One method of graphing sinusoidal functions is to find five key points. These points will correspond to intervals of equal length representing   1 4     1 4   of the period. The key points will indicate the location of maximum and minimum values. If there is no vertical shift, they will also indicate x-intercepts. For example, suppose we want to graph the function  y=cosθ.  y=cosθ. We know that the period is 2π, 2π, so we find the interval between key points as follows.

2π 4 = π 2 2π 4 = π 2

Starting with  θ=0,  θ=0, we calculate the first y-value, add the length of the interval   π 2     π 2   to 0, and calculate the second y-value. We then add   π 2     π 2   repeatedly until the five key points are determined. The last value should equal the first value, as the calculations cover one full period. Making a table similar to Table 1, we can see these key points clearly on the graph shown in Figure 6.

θ θ 0 0 π 2 π 2 π π 3π 2 3π 2 2π 2π
y=cosθ y=cosθ 1 1 0 0 −1 −1 0 0 1 1
Table 1
Graph of y=cos(x) from -pi/2 to 5pi/2.
Figure 6

Example 3

Graphing Sinusoidal Functions Using Key Points

Graph the function  y=−4cos( πx )   y=−4cos( πx )  using amplitude, period, and key points.

Try It #2

Graph the function  y=3sin(3x)   y=3sin(3x)  using the amplitude, period, and five key points.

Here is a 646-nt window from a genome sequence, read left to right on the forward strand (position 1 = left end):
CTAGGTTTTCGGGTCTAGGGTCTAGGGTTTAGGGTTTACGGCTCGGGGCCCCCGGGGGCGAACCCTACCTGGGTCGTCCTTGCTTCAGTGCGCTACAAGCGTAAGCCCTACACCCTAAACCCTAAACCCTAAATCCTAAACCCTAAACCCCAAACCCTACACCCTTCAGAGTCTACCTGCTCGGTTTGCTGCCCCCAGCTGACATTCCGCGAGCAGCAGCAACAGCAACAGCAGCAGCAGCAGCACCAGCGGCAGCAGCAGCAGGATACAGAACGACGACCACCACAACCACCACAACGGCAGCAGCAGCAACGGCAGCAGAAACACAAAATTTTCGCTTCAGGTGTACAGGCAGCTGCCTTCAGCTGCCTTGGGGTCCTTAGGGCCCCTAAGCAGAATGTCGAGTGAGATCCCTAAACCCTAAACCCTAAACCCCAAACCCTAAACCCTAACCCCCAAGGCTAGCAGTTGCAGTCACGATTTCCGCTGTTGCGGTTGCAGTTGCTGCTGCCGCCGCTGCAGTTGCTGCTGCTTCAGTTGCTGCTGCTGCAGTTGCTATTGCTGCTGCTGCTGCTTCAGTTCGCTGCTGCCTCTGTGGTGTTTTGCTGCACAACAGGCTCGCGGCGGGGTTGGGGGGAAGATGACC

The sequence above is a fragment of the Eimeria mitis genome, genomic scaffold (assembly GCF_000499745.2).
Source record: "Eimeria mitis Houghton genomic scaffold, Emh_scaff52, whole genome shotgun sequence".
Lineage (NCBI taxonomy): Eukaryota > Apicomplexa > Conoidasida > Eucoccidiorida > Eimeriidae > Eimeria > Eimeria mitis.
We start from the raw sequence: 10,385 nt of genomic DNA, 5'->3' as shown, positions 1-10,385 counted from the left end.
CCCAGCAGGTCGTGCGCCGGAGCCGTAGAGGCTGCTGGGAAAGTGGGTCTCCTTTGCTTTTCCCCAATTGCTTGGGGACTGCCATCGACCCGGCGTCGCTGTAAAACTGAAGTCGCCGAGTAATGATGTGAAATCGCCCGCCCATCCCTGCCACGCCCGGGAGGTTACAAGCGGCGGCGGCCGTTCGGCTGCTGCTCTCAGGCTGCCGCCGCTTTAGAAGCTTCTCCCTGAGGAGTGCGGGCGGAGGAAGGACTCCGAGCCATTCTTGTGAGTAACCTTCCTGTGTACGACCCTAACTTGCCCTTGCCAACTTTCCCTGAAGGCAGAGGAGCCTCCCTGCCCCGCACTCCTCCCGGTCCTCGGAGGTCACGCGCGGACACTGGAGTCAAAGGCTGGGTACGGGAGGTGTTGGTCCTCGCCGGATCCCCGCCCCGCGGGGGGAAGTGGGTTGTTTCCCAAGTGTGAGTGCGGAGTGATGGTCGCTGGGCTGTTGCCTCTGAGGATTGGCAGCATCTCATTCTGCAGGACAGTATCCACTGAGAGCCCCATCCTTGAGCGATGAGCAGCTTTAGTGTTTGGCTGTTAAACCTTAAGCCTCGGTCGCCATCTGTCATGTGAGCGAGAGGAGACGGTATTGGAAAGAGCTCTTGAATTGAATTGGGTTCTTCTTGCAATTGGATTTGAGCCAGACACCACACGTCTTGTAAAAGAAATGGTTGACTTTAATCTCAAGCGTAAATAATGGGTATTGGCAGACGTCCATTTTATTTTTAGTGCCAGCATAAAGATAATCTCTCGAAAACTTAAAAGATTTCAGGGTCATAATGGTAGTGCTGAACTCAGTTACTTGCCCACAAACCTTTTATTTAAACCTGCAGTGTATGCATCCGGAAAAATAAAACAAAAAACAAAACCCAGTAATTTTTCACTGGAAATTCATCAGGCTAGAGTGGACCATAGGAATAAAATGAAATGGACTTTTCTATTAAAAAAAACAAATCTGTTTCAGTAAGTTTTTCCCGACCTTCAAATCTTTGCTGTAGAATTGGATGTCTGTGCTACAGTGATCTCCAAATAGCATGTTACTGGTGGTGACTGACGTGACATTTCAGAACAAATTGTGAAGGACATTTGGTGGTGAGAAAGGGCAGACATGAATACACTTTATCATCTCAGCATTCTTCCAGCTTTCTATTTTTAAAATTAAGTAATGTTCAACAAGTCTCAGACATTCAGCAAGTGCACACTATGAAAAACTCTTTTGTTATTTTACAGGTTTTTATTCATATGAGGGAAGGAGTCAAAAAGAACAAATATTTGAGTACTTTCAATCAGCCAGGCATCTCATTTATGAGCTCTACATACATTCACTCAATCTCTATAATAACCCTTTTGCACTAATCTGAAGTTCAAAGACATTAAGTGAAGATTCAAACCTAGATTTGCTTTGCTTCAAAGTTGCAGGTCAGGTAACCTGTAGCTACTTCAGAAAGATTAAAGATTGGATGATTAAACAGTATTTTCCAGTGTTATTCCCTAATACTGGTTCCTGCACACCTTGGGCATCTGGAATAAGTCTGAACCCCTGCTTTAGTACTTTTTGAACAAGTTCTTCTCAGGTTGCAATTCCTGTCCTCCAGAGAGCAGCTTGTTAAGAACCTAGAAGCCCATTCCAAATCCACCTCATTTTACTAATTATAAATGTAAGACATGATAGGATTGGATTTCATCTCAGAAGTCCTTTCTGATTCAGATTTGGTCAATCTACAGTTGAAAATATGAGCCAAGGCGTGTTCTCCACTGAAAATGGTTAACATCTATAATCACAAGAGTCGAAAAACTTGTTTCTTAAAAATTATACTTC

Modeling Periodic Behavior

We will now apply these ideas to problems involving periodic behavior.

Example 4

Modeling an Equation and Sketching a Sinusoidal Graph to Fit Criteria

The average monthly temperatures for a small town in Oregon are given in Table 3. Find a sinusoidal function of the form y=Asin( BtC )+D y=Asin( BtC )+D that fits the data (round to the nearest tenth) and sketch the graph.

Month Temperature, o F o F
January 42.5
February 44.5
March 48.5
April 52.5
May 58
June 63
July 68.5
August 69
September 64.5
October 55.5
November 46.5
December 43.5
Table 3

Example 5

Describing Periodic Motion

The hour hand of the large clock on the wall in Union Station measures 24 inches in length. At noon, the tip of the hour hand is 30 inches from the ceiling. At 3 PM, the tip is 54 inches from the ceiling, and at 6 PM, 78 inches. At 9 PM, it is again 54 inches from the ceiling, and at midnight, the tip of the hour hand returns to its original position 30 inches from the ceiling. Let y y equal the distance from the tip of the hour hand to the ceiling x x hours after noon. Find the equation that models the motion of the clock and sketch the graph.

Example 6

Determining a Model for Tides

The height of the tide in a small beach town is measured along a seawall. Water levels oscillate between 7 feet at low tide and 15 feet at high tide. On a particular day, low tide occurred at 6 AM and high tide occurred at noon. Approximately every 12 hours, the cycle repeats. Find an equation to model the water levels.

Try It #3

The daily temperature in the month of March in a certain city varies from a low of 24 °F 24 °F to a high of 40 °F. 40 °F. Find a sinusoidal function to model daily temperature and sketch the graph. Approximate the time when the temperature reaches the freezing point 32 °F. 32 °F. Let t=0 t=0 correspond to noon.